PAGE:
settings (load-settings opts project)
         inputs (if (vector? inputs) inputs [inputs])
         ns->symbol (fn [x] (if (instance? clojure.lang.Namespace x)
                              (.getName x)
         inputs (map ns->symbol inputs)
         interim (prepare/prepare inputs project)
         names (-> interim :articles keys)
         out-dir (fs/path (-> project :root)
                          (or (-> project :publish :output) *output*))]
     (fs/create-directory out-dir)
     (doseq [name names]
       (spit (str (fs/path (str out-dir) (str name ".html")))
             (render/render interim name settings project))))))
;; publishes the `index` entry in `project.clj` (publish "index") ;; publishes `index` in a specific project with additional options (publish "index" {:refresh true :theme "bolton"} (project/project ))

publish-all ^

publishes all documents as html

v 1.2
(defn publish-all
  ([] (publish-all {} (project/project)))
  ([opts project]
   (let [project  (add-lookup project)
         settings (load-settings opts project)
         template (theme/template-path settings project)
         output   (output-path project)
         files (-> project :publish :files keys sort)]
     (doseq [file files]
       (println "PUBLISH:" file)
       (time (publish [file] settings project))))))
;; publishes all the entries in `:publish :files` (publish-all) ;; publishes all entries in a specific project (publish-all {:refresh true :theme "bolton"} (project/project ))

3    Syntax

Elements are constructed using a tag and a map contained within double square brackets. Elements tags have been inspired from latex:

Clojure strings are treated as paragraph elements whilst clojure forms are treated as code elements. fact and comment forms are also considered code elements. Elements will be described in detail in their respective sections.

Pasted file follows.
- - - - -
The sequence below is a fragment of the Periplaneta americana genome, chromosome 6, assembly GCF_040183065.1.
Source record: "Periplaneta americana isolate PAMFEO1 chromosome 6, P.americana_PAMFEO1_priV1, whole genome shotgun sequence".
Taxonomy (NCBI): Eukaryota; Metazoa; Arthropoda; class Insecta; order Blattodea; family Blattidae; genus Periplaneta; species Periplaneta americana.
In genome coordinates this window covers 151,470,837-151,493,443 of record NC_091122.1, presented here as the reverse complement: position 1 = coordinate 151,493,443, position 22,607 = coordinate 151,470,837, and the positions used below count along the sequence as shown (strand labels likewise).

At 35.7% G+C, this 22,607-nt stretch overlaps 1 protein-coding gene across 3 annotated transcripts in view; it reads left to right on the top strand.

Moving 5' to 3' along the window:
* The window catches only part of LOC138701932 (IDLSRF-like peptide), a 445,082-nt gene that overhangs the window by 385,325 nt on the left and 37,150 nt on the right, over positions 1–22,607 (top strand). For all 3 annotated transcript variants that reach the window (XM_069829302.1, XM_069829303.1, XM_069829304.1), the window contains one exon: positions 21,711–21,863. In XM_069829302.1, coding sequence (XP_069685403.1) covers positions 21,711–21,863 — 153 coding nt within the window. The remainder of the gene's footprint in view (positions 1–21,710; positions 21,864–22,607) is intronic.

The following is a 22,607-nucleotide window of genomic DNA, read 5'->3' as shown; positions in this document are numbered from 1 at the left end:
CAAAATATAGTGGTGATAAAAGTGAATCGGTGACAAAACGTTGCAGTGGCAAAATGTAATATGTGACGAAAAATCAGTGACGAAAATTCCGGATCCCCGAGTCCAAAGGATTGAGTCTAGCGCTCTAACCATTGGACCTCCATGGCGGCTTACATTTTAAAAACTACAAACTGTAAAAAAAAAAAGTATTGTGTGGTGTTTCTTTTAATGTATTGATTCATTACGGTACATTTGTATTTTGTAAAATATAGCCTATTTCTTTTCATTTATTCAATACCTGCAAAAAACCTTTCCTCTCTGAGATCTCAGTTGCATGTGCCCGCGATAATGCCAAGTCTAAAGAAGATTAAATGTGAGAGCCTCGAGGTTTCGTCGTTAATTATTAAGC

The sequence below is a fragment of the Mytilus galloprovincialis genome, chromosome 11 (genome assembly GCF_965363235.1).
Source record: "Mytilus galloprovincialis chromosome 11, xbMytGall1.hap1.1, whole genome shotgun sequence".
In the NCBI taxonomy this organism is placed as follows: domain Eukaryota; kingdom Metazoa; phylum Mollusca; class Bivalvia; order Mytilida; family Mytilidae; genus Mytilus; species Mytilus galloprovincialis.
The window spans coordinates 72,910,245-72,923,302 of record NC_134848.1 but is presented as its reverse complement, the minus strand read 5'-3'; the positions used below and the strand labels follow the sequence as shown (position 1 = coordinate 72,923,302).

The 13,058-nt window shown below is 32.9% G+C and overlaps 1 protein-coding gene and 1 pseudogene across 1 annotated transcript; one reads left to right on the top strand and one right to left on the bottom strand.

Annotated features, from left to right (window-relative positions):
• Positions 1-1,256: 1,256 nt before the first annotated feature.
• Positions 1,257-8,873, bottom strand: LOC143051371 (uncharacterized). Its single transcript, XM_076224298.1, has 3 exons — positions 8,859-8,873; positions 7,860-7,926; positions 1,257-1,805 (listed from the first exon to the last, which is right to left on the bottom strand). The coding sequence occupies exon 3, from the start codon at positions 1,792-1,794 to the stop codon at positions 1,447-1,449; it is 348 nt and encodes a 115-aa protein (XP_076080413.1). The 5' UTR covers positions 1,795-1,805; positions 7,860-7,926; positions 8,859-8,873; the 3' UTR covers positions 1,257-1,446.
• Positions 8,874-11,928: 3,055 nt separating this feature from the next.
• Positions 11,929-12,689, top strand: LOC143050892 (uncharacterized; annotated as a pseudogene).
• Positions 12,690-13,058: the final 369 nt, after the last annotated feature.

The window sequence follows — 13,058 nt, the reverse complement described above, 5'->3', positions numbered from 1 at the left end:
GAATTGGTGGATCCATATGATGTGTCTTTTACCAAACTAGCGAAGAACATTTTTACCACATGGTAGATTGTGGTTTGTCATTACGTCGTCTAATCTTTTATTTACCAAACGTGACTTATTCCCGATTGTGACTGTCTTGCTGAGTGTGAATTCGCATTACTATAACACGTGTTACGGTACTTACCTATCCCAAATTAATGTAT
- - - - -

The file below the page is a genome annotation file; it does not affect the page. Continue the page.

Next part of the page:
3.1    Notation

e.3.1  -  Element Notation

[[<tag> {<key1> <value1>, <key2> <value2>}]]

for example:

[[:chapter {:title "Hello World" :tag "hello"}]]

3.2    Attributes

Attribute add additional metadata to elements. They are written as a single hashmap within double square brackets. Attributes mean nothing by themselves. They change the properties of elements directly after them.

[[{:tag "my-paragraph"}]]
[[:paragraph {:content "This is a paragraph"}]]

is equivalent to:

[[:paragraph {:content "This is a paragraph"
              :tag "my-paragraph"}]]

Multiple attributes can be stacked to modify an element:

[[{:numbered false}]]
[[{:lang "shell"}]]
  > lein repl)

displays the following:

> lein repl

4    Content

Content elements include :paragraph, :image, and file elements.

4.1    :paragraph

Paragraph elements should make up the bulk of the documentation. They can be written as an element or in the usual case, as a string. The string is markdown with templating - so that chapter, section, code and image numbers can be referred to by their tags.

e.4.1  -  Paragraph Element

[[:paragraph {:content "Here is some content"}]]

e.4.2  -  Paragraph String

"Here is some content"

e.4.3  -  Markdown String

[[:chapter {:title "Chapter Heading" :tag "ch-heading"}]]

# Heading One
Here is some text.
Here is a tag reference to Chapter Heading - {{ch-heading}}

- Here is a bullet point
- Here is another one"

4.2    sections

Sectioning elements are taken from latex and allow the document to be organised into logical sections. From highest to lowest order of priority, they are: :chapter, section, subsection and :subsubsection, giving four levels of organisation.

The numbering for elements are generated in sequencial order: (1, 2, 3 ... etc) and a tag can be generated from the title or specified for creating links within the document. :chapter, section and subsection elements are list in the table of contents using tags.

For example, I wish to write a chapter about animals and have organised content into categories shown below.